Exit Page

From Seobility Wiki
Jump to: navigation, search


An exit page is the page of a website which a visitor is accessing at the point when they exit the website. This page will be the final thing that the user has viewed before they decide to leave the website or their visiting session ends.

Exit rate is a metric which is used to measure the rate at which each web page is classified as the site’s exit page. This figure is calculated for each page of the website by measuring the number of page views of a website page, then dividing this number by how many times the page was exited by people. This step is then calculated for all of the website pages, in order to create proportional figures across these pages (which is often illustrated as percentages), so that they can be directly compared.

Through the exit rate metric, website owners can access data pertaining to which page of their website is most commonly designated as the exit page for the site. By understanding which web page is most responsible for the numbers of users choosing to leave the website, web developers can modify the website in an attempt to decrease this number.

‌How to calculate your website’s exit rate

A typical user journey through an eCommerce website would be similar to this example:

Home page > Product A > Product B > Checkout > Order Completed page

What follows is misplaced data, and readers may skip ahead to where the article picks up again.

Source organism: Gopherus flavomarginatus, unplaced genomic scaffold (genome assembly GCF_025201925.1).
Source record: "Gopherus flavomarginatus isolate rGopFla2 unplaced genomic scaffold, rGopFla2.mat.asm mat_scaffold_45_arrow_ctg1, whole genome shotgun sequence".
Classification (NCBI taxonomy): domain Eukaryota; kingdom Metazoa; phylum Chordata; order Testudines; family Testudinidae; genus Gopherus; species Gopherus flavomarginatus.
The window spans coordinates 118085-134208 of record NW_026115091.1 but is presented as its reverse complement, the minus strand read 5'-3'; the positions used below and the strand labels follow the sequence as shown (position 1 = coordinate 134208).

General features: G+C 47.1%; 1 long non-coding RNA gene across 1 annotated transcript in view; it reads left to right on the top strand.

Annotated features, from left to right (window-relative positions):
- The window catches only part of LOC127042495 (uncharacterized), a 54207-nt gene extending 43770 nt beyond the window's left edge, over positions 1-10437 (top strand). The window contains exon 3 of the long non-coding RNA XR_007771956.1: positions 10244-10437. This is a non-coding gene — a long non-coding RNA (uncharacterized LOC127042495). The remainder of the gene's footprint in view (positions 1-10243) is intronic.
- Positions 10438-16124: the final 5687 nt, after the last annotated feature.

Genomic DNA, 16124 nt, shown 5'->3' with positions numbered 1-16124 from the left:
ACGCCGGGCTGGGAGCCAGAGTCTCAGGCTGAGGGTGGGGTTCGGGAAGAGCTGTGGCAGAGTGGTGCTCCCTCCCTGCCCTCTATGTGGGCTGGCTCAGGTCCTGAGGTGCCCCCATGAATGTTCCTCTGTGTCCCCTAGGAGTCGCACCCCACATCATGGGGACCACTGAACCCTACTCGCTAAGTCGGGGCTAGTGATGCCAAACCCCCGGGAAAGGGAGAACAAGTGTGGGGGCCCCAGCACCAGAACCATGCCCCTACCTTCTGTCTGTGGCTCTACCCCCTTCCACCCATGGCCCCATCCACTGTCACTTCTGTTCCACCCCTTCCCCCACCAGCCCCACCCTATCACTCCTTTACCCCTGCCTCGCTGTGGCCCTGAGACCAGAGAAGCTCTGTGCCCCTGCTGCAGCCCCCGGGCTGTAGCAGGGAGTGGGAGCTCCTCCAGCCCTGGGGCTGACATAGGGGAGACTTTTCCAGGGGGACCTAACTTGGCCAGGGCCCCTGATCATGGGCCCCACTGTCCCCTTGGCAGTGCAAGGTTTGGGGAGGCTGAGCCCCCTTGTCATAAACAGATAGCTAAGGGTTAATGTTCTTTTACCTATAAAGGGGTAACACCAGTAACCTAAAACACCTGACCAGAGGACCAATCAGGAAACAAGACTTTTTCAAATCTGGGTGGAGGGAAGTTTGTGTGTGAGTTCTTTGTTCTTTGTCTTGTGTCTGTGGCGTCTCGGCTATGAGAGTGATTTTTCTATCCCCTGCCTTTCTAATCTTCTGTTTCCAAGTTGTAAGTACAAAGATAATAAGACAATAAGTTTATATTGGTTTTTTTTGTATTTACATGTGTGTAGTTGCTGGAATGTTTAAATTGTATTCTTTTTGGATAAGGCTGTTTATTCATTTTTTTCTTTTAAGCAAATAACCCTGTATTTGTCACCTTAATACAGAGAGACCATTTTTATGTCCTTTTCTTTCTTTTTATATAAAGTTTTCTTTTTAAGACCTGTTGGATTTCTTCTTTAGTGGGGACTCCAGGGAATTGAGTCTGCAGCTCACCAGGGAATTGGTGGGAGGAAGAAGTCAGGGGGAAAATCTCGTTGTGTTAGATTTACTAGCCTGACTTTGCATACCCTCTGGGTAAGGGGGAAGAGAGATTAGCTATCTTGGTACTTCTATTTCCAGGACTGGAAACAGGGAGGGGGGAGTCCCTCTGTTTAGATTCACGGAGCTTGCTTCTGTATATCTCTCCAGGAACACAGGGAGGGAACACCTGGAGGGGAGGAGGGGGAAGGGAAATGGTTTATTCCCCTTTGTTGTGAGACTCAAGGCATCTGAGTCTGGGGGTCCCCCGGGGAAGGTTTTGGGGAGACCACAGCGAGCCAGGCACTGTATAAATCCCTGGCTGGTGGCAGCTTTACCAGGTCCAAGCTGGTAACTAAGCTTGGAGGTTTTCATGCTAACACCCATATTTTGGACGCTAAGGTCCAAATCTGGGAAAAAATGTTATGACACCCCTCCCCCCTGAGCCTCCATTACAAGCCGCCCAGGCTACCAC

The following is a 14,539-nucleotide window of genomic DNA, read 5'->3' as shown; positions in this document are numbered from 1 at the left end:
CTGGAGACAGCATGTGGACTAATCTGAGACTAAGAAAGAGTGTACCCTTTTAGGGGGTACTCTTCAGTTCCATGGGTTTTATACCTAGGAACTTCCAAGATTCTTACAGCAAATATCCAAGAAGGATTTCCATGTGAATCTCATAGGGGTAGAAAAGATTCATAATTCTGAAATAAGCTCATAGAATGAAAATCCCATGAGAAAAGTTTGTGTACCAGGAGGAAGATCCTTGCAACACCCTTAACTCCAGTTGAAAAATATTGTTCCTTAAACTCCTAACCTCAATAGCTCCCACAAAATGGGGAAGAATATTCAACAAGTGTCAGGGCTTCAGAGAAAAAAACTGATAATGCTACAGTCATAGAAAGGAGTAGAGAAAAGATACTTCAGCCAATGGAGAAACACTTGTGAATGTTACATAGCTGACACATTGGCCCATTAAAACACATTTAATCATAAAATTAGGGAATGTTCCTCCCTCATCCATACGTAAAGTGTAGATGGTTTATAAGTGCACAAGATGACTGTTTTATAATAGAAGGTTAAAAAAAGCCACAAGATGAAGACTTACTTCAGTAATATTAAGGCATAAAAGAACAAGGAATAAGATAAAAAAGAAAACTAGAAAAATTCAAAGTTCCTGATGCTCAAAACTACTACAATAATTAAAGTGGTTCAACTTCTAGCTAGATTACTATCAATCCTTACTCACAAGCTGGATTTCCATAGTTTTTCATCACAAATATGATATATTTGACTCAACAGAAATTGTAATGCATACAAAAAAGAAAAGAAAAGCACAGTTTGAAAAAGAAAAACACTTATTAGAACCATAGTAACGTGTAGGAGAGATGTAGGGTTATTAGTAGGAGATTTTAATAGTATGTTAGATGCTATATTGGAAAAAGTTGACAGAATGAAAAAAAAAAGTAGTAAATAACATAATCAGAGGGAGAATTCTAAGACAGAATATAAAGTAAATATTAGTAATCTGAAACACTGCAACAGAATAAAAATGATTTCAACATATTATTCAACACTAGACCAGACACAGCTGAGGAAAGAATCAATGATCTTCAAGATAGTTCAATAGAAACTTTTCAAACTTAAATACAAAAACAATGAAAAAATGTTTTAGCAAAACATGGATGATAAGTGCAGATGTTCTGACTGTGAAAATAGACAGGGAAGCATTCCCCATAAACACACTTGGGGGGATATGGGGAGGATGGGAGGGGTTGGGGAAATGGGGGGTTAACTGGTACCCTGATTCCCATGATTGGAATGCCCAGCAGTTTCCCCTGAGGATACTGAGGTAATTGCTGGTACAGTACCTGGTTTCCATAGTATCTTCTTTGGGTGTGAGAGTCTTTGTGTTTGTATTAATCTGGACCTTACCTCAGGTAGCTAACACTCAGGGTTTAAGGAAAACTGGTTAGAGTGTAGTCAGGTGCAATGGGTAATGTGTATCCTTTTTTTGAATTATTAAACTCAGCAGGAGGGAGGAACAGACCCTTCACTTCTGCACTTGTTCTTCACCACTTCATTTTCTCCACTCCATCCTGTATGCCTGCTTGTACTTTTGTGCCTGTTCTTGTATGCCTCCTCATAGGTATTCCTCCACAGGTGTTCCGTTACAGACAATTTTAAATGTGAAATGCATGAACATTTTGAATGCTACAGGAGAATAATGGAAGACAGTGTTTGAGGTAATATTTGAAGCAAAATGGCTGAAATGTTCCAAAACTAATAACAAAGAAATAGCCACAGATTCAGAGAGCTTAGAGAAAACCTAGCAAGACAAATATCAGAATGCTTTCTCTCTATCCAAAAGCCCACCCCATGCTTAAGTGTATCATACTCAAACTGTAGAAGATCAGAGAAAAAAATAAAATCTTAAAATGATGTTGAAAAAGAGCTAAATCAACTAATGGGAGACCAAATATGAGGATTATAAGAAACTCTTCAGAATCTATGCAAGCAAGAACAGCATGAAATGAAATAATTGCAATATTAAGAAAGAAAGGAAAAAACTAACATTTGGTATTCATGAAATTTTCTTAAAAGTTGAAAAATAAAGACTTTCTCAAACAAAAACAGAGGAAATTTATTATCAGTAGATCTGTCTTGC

In this instance, the exit page is the Order Completed page.

A website metrics analytics platform, such as Google Analytics, can be used to help website owners access this information. These dedicated pieces of software can calculate the numbers of times which each page of the site was the exit page for a visitor, and then illustrate these measurements in terms of percentages.

Once this report has been made, website developers or owners can use this data to understand how their website is performing on a page-by-page basis.

How to improve your exit pages

In the above sectioned, we used this example of a user journey:

Home page > Product A > Product B > Checkout > Order Completed page

For this example, the fact that the Order Completed page was the exit page for this user is positive. This is because it demonstrates that the visitor successfully purchased from the website, and that the intended deliverable of the company was met.

However, there are a number of instances where a particular page having a high exit rate would be indicative of a negative trend.

For example, if the checkout page was often responsible for being the exit page, this would show that a high number of potential customers were leaving the website before making a purchase. This could show that they had some issue with the checkout process, with making a payment, or that they found the UX of your website unenjoyable at this point.

The exit rate calculation should encourage the site developers to take a closer inspection of the page responsible, and make improvements to it accordingly.

The exit rate for a specific web page could be reduced in a number of ways. However, in order to attempt this, it is essential to try and identify the potential reasons why people are exiting your website at this particular point.